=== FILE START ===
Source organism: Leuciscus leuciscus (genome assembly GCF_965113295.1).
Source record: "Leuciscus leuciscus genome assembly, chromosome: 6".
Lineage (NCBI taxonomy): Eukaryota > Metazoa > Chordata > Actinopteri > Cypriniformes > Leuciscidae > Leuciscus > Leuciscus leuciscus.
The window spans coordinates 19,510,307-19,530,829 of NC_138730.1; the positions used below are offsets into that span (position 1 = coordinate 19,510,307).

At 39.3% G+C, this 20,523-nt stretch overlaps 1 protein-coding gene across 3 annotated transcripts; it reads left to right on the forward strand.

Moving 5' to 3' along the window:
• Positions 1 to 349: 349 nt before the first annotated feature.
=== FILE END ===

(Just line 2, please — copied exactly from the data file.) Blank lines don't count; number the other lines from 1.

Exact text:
Source record: "Leuciscus leuciscus genome assembly, chromosome: 6".